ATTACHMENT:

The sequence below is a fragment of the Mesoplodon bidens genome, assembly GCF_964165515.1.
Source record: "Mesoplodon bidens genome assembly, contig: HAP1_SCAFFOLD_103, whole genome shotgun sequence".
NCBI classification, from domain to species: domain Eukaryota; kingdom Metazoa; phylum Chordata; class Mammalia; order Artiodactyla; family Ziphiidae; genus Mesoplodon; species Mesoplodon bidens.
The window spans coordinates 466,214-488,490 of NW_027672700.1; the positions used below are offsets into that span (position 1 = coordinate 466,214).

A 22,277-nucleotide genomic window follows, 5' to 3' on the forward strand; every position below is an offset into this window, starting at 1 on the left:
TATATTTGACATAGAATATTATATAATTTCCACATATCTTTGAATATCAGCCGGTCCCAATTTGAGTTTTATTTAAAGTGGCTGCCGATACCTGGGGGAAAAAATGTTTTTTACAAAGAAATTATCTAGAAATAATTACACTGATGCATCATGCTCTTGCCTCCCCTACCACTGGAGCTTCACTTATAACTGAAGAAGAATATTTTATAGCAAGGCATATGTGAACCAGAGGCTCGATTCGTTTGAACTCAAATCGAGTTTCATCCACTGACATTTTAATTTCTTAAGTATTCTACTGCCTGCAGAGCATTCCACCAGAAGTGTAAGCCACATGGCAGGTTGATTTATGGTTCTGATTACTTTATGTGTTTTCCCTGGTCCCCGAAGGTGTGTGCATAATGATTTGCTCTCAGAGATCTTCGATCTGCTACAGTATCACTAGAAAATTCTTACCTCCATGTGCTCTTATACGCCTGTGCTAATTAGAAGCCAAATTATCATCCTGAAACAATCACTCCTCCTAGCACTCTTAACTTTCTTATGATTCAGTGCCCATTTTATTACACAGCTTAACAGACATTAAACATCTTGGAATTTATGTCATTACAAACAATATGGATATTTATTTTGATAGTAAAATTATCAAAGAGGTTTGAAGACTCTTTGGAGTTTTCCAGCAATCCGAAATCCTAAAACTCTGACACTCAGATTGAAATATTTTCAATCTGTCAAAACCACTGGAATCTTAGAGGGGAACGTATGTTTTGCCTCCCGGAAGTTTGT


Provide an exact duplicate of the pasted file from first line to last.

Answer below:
The sequence below is a fragment of the Mesoplodon bidens genome, assembly GCF_964165515.1.
Source record: "Mesoplodon bidens genome assembly, contig: HAP1_SCAFFOLD_103, whole genome shotgun sequence".
NCBI classification, from domain to species: domain Eukaryota; kingdom Metazoa; phylum Chordata; class Mammalia; order Artiodactyla; family Ziphiidae; genus Mesoplodon; species Mesoplodon bidens.
The window spans coordinates 466,214-488,490 of NW_027672700.1; the positions used below are offsets into that span (position 1 = coordinate 466,214).

A 22,277-nucleotide genomic window follows, 5' to 3' on the forward strand; every position below is an offset into this window, starting at 1 on the left:
TATATTTGACATAGAATATTATATAATTTCCACATATCTTTGAATATCAGCCGGTCCCAATTTGAGTTTTATTTAAAGTGGCTGCCGATACCTGGGGGAAAAAATGTTTTTTACAAAGAAATTATCTAGAAATAATTACACTGATGCATCATGCTCTTGCCTCCCCTACCACTGGAGCTTCACTTATAACTGAAGAAGAATATTTTATAGCAAGGCATATGTGAACCAGAGGCTCGATTCGTTTGAACTCAAATCGAGTTTCATCCACTGACATTTTAATTTCTTAAGTATTCTACTGCCTGCAGAGCATTCCACCAGAAGTGTAAGCCACATGGCAGGTTGATTTATGGTTCTGATTACTTTATGTGTTTTCCCTGGTCCCCGAAGGTGTGTGCATAATGATTTGCTCTCAGAGATCTTCGATCTGCTACAGTATCACTAGAAAATTCTTACCTCCATGTGCTCTTATACGCCTGTGCTAATTAGAAGCCAAATTATCATCCTGAAACAATCACTCCTCCTAGCACTCTTAACTTTCTTATGATTCAGTGCCCATTTTATTACACAGCTTAACAGACATTAAACATCTTGGAATTTATGTCATTACAAACAATATGGATATTTATTTTGATAGTAAAATTATCAAAGAGGTTTGAAGACTCTTTGGAGTTTTCCAGCAATCCGAAATCCTAAAACTCTGACACTCAGATTGAAATATTTTCAATCTGTCAAAACCACTGGAATCTTAGAGGGGAACGTATGTTTTGCCTCCCGGAAGTTTGT